And me, I was too busy planning my campaign.

Why is it, I wondered as I hurried outside, that men always seem to look at women as objects of a military campaign? As if they were instinctively the enemy, and we the brash young majors who would storm them into submission.

Ridiculous posturing, I thought as I stepped into the Franklin Inn. And yet I paused to allow my eyes adjustment as they scanned the faces of the luncheon customers: a throwback reaction to the days of my beat when I was the Wichita marshal seeking trouble and danger in the local saloon.

Immediately I realized what I was doing, however. I grinned and shook my head, moved hurriedly to the back-wall booth where Catherine was waiting.

Though she was the first one I’d called after my return three weeks before, I hadn’t had the nerve to see her until now. Slender, dark-haired still, aware that an inch of pancake no matter how artfully applied to a fifty-year-old face was always an inch of pancake. I’d been gone for nearly two years, and the measure of my fear of finding things changed sent my glance instantly to her left hand. Ringless. To her faintly red lip. Smiling. She half rose and I gallantly waved her down, snapped my fingers for a waitress, and ordered our drinks without consultation.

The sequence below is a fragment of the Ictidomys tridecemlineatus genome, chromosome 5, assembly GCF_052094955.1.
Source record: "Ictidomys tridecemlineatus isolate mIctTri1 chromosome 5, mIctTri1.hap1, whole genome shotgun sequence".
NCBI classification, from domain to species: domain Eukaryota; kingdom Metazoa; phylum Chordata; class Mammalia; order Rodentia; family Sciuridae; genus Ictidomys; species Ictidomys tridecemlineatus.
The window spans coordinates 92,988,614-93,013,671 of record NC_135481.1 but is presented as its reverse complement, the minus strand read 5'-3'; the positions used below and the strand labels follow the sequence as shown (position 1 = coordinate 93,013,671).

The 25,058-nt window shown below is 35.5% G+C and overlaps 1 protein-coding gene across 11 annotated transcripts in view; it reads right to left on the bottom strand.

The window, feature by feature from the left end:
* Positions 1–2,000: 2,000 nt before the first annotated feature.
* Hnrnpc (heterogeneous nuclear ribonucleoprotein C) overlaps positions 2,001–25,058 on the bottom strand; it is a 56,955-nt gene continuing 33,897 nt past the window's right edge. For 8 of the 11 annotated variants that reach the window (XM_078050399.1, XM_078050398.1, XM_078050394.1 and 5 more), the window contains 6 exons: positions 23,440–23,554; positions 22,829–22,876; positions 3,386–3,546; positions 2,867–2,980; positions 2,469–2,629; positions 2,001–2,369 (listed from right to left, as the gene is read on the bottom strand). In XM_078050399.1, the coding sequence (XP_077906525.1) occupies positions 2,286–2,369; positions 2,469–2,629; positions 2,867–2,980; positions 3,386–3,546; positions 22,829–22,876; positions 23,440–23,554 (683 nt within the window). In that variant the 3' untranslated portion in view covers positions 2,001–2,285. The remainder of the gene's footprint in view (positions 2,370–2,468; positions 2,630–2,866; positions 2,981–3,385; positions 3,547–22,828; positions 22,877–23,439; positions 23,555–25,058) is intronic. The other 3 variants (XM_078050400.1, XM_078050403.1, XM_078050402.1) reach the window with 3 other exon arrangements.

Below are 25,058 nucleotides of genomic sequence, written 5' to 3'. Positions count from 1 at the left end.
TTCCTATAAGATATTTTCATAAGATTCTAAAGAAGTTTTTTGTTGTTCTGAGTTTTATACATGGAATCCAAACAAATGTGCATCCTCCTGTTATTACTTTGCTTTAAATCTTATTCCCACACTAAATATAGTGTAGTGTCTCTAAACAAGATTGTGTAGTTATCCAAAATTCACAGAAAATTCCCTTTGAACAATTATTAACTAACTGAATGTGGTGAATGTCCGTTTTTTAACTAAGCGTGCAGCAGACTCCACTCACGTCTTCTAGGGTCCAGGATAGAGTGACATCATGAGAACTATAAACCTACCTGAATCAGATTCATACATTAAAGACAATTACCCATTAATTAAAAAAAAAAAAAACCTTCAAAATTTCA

“Is that the way they do it in France?” she said. She took a cigarette from her purse, screwed it into an amber filter and waited for me to light it. Not impatient. Bemused, because she knew it annoyed me when her match flared before mine.

“France, Belgium, Italia—they’re all the same to me,” I said in mock boredom.

“And the women,” she said.

“Scrawny, busty, no hips, and no sense of humour.”

She pouted her sympathy. “Oh, poor Kit, he couldn’t pick one up, could he? You mean to say they weren’t impressed by your policeman’s record? Your exploits in the colonies?”

“More by the size of my traveler’s checks,” I said. “And I suppose you were similarly besieged? Dansworth pounding on your door, Falkner chasing you around your desk, Greshton cheating on his wife and holding secret trysts in a luxury motel?”